The Lookout Discovery Centre, Hyde Park
David Morley Architects
- Original design
- David Morley Architects, 2012
The 2018 programme is now past. We will be launching the 2019 programme mid-August.
• An outdoor education centre where the Royal Parks delivers the education and community programme for Hyde Park and Kensington Gardens. This includes activities linked to the national curriculum for school groups and a range of events from walks and talks to meditation and yoga for the community.
• Also available as a venue for private hire events to financially support the education programme. The Lookout has been used for corporate hospitality including an event for British Triathlon in association with the 2012 Olympics, wedding receptions, fundraising events, private parties, photo calls, media launches and business meetings / away days.
• Home to The Royal Parks Development and Learning department
• David Morley Architects (previously worked with the Royal Parks on The Hub in Regents Park)
• Fairhurst Ward Abbotts – Contractors
• Rider Levett Bucknall – Project Management
• It needed to blend into the surroundings of Hyde Park – a listed landscape
• The initial concept came from a quote by Louis Kahn an American architect “Schools began with a man under a tree, who did not realise he was a teacher, discussing his realisation with a few who did not realise they were students”
• The building reflects the image of a tree canopy; a curved canopy roof, tree trunk structural support, colours reflecting nature (the ceiling in the Discovery Rooms replicate what you might see in terms of colours when you look up through a tree canopy)
• Bringing the outside inside – light and airy building. Enjoyable / fun place to learn even when it’s cold outside.
• A storeyard – used for rubbish / deckchairs etc.
• The Gatehouse building (then known as The LookOut) and old metropolitan dog kennels were used as classrooms by The Royal Parks. Not fit for purpose – cold in winter, hot in summer, bad layout so couldn’t see the Education Officers, corrugated iron roof with noisy scampering squirrels, risk of asbestos etc.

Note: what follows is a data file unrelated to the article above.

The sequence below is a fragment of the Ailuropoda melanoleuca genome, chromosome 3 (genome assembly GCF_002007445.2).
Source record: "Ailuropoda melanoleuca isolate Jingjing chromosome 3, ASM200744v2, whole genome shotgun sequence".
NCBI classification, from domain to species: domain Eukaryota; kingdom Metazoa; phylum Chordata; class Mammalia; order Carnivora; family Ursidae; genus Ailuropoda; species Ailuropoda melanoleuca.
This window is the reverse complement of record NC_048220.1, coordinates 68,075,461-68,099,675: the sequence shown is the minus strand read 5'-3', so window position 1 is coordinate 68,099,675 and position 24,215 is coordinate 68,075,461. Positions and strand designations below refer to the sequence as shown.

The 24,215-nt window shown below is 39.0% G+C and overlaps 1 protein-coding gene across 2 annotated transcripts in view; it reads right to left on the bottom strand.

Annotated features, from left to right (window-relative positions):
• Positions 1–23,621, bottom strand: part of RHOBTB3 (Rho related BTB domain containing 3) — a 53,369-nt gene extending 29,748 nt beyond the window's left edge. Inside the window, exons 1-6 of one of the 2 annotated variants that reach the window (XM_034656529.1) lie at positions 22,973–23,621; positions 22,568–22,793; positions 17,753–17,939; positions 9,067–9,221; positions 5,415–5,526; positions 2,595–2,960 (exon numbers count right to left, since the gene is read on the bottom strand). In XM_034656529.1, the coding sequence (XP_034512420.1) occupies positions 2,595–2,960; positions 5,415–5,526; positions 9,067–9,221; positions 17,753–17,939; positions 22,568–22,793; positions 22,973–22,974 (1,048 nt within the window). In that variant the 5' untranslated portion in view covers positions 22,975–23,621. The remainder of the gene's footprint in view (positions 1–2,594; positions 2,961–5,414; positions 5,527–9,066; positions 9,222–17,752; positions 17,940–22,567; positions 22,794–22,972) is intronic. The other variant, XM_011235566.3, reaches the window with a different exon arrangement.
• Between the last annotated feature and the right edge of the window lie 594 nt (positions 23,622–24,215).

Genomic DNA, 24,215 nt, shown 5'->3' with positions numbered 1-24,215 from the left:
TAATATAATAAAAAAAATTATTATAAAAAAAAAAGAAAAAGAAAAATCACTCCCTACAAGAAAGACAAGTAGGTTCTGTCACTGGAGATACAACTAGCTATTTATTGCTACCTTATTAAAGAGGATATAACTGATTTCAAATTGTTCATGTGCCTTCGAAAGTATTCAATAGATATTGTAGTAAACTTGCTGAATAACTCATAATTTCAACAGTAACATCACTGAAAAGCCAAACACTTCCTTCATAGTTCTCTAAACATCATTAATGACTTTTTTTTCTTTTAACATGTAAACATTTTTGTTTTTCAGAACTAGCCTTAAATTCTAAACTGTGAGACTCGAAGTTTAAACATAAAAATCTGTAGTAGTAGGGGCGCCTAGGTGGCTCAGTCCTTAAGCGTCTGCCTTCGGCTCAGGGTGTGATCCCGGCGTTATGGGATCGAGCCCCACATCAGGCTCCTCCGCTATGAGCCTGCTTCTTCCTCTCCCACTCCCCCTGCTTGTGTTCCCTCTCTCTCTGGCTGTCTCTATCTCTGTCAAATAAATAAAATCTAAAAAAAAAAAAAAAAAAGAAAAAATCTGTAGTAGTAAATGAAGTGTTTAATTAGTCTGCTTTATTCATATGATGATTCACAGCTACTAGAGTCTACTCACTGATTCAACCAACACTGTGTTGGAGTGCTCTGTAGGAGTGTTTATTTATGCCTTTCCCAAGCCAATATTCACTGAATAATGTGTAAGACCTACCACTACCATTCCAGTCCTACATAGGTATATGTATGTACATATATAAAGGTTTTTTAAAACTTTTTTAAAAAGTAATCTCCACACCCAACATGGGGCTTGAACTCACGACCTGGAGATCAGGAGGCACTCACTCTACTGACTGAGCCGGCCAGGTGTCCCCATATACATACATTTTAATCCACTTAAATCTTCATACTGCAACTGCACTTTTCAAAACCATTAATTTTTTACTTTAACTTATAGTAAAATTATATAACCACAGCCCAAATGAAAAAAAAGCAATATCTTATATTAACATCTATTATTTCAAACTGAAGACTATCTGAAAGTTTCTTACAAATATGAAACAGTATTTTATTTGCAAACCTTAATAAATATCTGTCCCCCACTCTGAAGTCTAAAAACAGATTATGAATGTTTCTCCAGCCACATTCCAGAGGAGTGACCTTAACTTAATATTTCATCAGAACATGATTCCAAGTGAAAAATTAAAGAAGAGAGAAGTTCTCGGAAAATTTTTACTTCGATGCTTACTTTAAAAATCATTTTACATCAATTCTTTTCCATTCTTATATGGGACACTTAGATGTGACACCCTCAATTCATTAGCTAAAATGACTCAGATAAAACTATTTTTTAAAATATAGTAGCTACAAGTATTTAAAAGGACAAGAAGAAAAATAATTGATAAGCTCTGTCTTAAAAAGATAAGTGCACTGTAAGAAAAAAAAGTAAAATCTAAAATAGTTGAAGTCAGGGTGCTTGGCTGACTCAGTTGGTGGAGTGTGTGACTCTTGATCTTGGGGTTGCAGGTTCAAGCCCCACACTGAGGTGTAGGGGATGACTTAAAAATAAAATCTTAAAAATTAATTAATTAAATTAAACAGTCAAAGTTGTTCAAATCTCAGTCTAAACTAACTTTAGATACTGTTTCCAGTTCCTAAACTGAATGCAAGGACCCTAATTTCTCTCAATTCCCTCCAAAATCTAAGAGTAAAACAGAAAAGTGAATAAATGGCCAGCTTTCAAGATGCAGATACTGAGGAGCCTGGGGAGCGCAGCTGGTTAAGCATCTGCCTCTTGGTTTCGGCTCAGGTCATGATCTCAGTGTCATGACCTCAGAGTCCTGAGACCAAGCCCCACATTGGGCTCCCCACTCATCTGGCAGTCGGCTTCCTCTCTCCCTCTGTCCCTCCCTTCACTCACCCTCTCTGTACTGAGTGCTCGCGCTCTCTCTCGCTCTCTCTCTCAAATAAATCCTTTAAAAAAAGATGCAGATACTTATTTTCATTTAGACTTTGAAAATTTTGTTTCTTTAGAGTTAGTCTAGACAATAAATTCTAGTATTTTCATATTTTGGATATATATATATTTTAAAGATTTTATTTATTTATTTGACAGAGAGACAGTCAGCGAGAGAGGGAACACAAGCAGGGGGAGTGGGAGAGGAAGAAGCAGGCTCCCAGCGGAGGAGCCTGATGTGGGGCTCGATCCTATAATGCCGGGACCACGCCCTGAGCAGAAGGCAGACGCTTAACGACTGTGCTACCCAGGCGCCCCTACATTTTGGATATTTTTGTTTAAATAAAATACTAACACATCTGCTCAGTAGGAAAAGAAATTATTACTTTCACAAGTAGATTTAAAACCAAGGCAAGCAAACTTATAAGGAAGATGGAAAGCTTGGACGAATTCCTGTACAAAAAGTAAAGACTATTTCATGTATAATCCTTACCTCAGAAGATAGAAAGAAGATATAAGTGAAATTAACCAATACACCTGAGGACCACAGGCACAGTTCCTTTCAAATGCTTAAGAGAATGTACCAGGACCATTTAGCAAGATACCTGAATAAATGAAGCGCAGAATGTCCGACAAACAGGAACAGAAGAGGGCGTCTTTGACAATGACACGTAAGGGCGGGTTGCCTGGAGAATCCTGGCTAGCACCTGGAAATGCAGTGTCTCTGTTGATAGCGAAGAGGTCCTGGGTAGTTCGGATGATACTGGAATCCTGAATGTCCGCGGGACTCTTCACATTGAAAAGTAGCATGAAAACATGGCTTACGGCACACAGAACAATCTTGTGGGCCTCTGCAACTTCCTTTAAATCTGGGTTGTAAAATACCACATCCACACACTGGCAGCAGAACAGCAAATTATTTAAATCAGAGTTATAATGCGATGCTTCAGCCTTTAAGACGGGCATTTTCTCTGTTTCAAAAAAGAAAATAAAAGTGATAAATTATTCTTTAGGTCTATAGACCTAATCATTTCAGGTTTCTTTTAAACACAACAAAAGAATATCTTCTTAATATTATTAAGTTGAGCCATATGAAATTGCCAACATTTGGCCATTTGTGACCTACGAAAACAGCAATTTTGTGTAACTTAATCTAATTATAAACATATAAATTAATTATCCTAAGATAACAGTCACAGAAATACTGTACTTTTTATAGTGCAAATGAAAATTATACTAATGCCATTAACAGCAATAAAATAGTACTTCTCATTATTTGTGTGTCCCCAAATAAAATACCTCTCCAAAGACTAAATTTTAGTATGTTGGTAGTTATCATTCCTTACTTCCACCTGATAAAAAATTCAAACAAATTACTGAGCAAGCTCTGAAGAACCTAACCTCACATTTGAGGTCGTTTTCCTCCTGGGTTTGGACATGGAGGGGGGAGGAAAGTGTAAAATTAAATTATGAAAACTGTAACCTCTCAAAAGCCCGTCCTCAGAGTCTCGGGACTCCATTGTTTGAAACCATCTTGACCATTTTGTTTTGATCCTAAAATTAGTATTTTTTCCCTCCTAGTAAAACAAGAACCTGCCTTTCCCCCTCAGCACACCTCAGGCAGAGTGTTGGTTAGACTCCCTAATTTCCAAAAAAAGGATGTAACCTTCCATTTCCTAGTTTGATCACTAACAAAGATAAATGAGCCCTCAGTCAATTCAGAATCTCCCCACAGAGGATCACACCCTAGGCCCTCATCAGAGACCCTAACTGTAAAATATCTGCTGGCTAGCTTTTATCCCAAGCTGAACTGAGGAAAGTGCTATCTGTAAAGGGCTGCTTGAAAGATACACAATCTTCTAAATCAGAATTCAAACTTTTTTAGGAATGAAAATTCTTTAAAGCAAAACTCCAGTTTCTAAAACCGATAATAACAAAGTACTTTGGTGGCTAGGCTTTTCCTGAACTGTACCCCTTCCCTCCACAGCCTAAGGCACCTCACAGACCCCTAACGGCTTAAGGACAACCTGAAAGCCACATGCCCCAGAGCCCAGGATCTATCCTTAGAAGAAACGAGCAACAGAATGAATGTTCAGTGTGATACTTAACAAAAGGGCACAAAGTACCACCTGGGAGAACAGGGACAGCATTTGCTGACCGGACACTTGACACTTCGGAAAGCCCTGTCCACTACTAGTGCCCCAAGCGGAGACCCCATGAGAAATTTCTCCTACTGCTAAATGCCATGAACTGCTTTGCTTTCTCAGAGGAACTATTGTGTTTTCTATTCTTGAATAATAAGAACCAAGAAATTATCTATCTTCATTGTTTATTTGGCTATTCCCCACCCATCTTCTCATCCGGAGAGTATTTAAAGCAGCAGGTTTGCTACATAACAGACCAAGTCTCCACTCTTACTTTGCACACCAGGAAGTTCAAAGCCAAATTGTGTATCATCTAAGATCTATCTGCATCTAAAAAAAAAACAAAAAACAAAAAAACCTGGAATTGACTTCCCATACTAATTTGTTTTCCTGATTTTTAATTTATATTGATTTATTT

• The Royal Parks fundraised £2.2m to build the new centre with the help of The Halcyon Gallery, a sculpture which can be seen on the south shores of the Serpentine near the lido, as well as a number of generous individual donations.
• The new centre was opened in September 2011.
The Gatehouse (small black weather boarded building at the entrance)
• Edwardian building
• Not listed but renovated to reflect its original features
• Now used as a meeting room
• Where the name “The LookOut” originates from. Was previously used by the police to keep an eye on the Park from the lookout point at the top of the building.
• Designed as a multifunctional space with
o Underfloor heating
o Folding dividing wall (magnetic whiteboard) to make two rooms or one large room
o State-of-the-art technology: interactive whiteboards, digiblue microscopes, ipads, etc.
• Areas mentioned in the landscaping section (below) to encourage biodiversity
• Wormery (small black container not part of the building) – located next to the minibeast area. Used to create natural fertiliser. Processes most kitchen green waste.
• Compost area by the minibeast area. Processes most garden green waste.
• Paint that doesn’t emit gases
• Cavity insulation made of shredded newspaper (called Warmcell)
• Water provided by the reservoir to flush toilets and irrigate
• Brown roof for thermoregulations. Creates additional habitat – self-seeded with wild flowers and grasses. Potential for ground-nesting birds.
• Large windows and skylights to provide significant amounts of light and air
• Materials from sustainable sources; green oak frame, cedar shingle cladding, etc.
The structure / cladding
• The building’s structure is quite unique as it is held up purely by the green oak frame and made to look like tree trunks.
• Bat boxes have been cut into the underside of the soffit on the south side of the building. This is because a warm spot is preferred by bats to nest during the day before coming out at dusk. The holes are very small – almost the size of a matchbox, and are flush with the green oak frame so that the bats (which have poor visibility) can find their way into the holes easily.
• The building is raised in comparison to the Parkland surrounding it because it is built on top of a Victorian reservoir.